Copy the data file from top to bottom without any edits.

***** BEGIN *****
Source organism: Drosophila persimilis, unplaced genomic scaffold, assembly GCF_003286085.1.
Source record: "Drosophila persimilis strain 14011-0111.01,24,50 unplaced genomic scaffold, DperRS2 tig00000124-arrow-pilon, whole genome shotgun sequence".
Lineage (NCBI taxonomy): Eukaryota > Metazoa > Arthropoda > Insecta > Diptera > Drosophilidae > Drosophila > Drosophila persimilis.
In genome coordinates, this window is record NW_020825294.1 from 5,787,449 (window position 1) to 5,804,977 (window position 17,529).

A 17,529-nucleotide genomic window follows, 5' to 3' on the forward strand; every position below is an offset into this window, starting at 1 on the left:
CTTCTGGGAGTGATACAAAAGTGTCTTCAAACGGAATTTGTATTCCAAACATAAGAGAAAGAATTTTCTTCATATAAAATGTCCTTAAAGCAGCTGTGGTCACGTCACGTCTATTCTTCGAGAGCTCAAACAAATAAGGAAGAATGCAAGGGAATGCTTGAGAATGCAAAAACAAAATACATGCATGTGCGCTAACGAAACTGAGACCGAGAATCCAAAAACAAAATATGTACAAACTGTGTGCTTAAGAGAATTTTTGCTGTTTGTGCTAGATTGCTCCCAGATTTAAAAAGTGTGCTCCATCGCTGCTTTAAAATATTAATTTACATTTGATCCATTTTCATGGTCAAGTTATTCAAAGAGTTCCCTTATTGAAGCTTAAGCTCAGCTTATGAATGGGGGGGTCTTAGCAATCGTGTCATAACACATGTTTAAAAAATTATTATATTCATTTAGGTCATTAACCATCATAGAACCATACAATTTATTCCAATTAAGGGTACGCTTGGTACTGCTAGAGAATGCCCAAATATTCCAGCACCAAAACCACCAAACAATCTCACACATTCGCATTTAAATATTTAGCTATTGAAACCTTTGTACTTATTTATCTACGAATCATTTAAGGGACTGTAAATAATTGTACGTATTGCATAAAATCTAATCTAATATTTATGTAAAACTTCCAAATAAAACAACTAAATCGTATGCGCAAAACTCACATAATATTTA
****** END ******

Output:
Source organism: Drosophila persimilis, unplaced genomic scaffold, assembly GCF_003286085.1.
Source record: "Drosophila persimilis strain 14011-0111.01,24,50 unplaced genomic scaffold, DperRS2 tig00000124-arrow-pilon, whole genome shotgun sequence".
Lineage (NCBI taxonomy): Eukaryota > Metazoa > Arthropoda > Insecta > Diptera > Drosophilidae > Drosophila > Drosophila persimilis.
In genome coordinates, this window is record NW_020825294.1 from 5,787,449 (window position 1) to 5,804,977 (window position 17,529).

A 17,529-nucleotide genomic window follows, 5' to 3' on the forward strand; every position below is an offset into this window, starting at 1 on the left:
CTTCTGGGAGTGATACAAAAGTGTCTTCAAACGGAATTTGTATTCCAAACATAAGAGAAAGAATTTTCTTCATATAAAATGTCCTTAAAGCAGCTGTGGTCACGTCACGTCTATTCTTCGAGAGCTCAAACAAATAAGGAAGAATGCAAGGGAATGCTTGAGAATGCAAAAACAAAATACATGCATGTGCGCTAACGAAACTGAGACCGAGAATCCAAAAACAAAATATGTACAAACTGTGTGCTTAAGAGAATTTTTGCTGTTTGTGCTAGATTGCTCCCAGATTTAAAAAGTGTGCTCCATCGCTGCTTTAAAATATTAATTTACATTTGATCCATTTTCATGGTCAAGTTATTCAAAGAGTTCCCTTATTGAAGCTTAAGCTCAGCTTATGAATGGGGGGGTCTTAGCAATCGTGTCATAACACATGTTTAAAAAATTATTATATTCATTTAGGTCATTAACCATCATAGAACCATACAATTTATTCCAATTAAGGGTACGCTTGGTACTGCTAGAGAATGCCCAAATATTCCAGCACCAAAACCACCAAACAATCTCACACATTCGCATTTAAATATTTAGCTATTGAAACCTTTGTACTTATTTATCTACGAATCATTTAAGGGACTGTAAATAATTGTACGTATTGCATAAAATCTAATCTAATATTTATGTAAAACTTCCAAATAAAACAACTAAATCGTATGCGCAAAACTCACATAATATTTA